Oxford abroad: time to grow up
It was spring 2013, the beginning of a new semester, yet at 18, I was still green in the ways of the world. I was leaving home so I could study abroad in Oxford, England. This wasn’t my first time leaving the country, in fact it wasn’t even my first time to England or Oxford. But, it was my first time living anywhere other than in my beautiful San Clemente, the beautiful “Spanish Village by the Sea.”
I had spent almost all of my life in San Clemente. The time I spent outside of my hometown, I would be traveling, sometimes to Europe, Asia, Africa, South America and anywhere else I was fortunate enough to go. Never did I fear leaving because I would always return home in a matter of weeks.
This time was different. I was leaving home to live in another country. I knew I had to grow to do this and if wanted to show the world my colors, I had to bloom.
Saddleback College provides several Study Abroad programs to countries such as Spain, England and now Cuba.
In preperation for England, I read books that covered the basics of English culture and mannerisms. I highly recommend picking up books about culture if you’re about to live in another country.
Know that, reading about culture is much different than living in it, is like watching a sport for the first time and then trying to play it after watching it. Learning is easier than applying new knowledge.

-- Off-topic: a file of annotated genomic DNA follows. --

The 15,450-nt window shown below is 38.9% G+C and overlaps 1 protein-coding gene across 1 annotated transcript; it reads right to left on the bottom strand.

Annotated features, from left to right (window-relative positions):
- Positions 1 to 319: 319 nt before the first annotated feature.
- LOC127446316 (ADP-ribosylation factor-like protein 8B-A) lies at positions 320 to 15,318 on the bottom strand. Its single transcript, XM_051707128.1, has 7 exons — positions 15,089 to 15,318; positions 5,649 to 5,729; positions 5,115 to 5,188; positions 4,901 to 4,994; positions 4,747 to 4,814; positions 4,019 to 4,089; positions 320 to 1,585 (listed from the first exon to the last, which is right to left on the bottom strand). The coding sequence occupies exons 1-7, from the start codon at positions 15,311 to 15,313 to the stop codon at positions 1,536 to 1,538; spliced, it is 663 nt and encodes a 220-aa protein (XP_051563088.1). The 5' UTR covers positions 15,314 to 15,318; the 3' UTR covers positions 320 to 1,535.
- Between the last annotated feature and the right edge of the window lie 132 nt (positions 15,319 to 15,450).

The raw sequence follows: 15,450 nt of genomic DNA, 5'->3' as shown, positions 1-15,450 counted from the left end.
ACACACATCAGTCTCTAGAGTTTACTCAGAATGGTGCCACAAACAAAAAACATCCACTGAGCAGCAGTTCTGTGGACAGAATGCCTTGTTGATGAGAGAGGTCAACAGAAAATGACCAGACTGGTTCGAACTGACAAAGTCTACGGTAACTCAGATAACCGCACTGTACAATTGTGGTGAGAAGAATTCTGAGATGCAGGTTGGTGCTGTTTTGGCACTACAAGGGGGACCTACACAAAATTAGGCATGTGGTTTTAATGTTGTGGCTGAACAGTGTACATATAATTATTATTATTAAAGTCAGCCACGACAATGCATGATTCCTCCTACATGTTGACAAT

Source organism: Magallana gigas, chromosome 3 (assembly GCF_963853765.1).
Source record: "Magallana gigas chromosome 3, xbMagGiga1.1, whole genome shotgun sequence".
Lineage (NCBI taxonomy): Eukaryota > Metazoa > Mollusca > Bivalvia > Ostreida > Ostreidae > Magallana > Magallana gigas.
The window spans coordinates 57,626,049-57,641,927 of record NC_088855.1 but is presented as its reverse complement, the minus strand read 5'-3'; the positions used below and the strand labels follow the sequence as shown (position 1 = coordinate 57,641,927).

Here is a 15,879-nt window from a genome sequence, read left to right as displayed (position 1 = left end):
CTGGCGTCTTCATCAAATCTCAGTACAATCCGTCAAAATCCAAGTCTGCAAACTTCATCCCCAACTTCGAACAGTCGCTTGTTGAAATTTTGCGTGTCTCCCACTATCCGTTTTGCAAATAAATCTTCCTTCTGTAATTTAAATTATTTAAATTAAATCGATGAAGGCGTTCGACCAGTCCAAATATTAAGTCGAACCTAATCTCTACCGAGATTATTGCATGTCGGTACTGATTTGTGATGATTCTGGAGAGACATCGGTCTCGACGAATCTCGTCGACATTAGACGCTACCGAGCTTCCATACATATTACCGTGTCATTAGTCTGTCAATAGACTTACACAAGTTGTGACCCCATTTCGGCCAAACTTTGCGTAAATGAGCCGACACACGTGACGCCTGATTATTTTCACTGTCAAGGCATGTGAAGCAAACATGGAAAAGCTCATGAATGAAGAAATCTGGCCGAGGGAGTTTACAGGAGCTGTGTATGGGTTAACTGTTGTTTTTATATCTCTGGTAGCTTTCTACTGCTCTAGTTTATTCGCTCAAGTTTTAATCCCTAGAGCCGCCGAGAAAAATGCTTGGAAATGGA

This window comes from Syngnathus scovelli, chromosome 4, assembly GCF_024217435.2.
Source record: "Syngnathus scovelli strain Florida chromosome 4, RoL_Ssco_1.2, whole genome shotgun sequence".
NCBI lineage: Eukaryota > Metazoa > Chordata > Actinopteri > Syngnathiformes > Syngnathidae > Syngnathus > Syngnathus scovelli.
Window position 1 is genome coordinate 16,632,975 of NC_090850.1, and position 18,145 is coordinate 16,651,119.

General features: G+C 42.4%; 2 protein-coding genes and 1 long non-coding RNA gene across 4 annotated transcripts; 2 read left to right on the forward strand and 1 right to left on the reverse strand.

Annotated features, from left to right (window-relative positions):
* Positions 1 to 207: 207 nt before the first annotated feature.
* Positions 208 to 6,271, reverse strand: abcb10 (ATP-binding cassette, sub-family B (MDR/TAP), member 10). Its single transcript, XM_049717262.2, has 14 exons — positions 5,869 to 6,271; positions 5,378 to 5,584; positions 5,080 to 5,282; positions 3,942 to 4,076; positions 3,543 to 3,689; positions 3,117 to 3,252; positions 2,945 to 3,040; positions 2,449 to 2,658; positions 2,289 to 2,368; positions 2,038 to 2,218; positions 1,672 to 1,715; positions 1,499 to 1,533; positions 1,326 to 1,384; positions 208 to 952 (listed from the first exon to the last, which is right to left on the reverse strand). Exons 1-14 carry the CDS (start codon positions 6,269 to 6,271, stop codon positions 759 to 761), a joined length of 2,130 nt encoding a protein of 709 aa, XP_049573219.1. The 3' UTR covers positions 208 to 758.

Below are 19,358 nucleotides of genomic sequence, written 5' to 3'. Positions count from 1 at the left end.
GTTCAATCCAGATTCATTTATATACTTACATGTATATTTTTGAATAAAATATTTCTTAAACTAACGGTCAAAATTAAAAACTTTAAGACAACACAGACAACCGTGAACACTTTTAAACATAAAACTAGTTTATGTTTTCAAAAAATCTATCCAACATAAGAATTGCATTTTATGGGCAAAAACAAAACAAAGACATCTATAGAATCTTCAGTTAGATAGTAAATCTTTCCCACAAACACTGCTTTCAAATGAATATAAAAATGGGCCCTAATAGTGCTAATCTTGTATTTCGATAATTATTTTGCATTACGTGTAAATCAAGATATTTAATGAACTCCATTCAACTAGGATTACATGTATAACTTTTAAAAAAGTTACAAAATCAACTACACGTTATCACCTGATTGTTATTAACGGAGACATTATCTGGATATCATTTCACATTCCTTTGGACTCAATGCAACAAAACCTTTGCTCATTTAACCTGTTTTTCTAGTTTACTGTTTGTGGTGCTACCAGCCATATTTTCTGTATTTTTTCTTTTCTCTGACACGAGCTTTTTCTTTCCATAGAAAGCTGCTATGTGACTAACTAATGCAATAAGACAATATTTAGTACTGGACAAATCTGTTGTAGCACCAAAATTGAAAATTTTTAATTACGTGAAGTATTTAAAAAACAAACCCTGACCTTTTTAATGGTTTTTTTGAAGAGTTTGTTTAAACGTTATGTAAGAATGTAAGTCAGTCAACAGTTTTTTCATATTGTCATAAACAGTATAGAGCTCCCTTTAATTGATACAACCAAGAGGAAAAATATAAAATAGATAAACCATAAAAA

On my trip I was accompanied by 20 other students. The peers I traveled with became my friends and at times seemed like family because they kept getting on my nerves. Perhaps it was because we spent almost everyday together.
“Before living in England I was a shy and a reserved person,” said Erica Florimonte. “I had become much more outgoing and confident living in England.”
By the time spring break came around I had the confidence to head over to Europe. But, I wasn’t going alone. On my trip I had the company of three fellow students, Florimonte, Sarah Reyes and Juliana Sobrero. I was the only man on this adventure and I felt the female tension. I felt the pressure to keep them from fighting, the pressure to keep them sheltered and the pressure to keep them safe.
During spring break my group faced a few difficulties. Our first big problem we encountered was early morning in Brussels, Belgium.
We were at a bus stop. We were all tired. Our bags weighed us down. A strange man approached, he was yelling. He began to touch the women. He grabbed one of the women. I began to contemplate, do I fight? Does he have a weapon? Will I go to jail?
I acted quickly, I shoved the man. He came back pulling at me. We wrestled until I had his back to a flight of stairs. He stopped his harassment and left. My hands continued to shake all day.
Another issue was our relationship with each other, including a hotel room sink breaking, sleeping at a train station, getting separated without a phone and missing our ride back home.
“I wouldn’t change anything. I learned plenty of lessons in Europe,” Reyes said.
Once my stay in England was over and I was back in my beach town of San Clemente, my family and friends saw me as a different person. I have the confidence and experience I otherwise wouldn’t have if I never left for England. Everyone should get out of the states and live a life elsewhere if given the opportunity.
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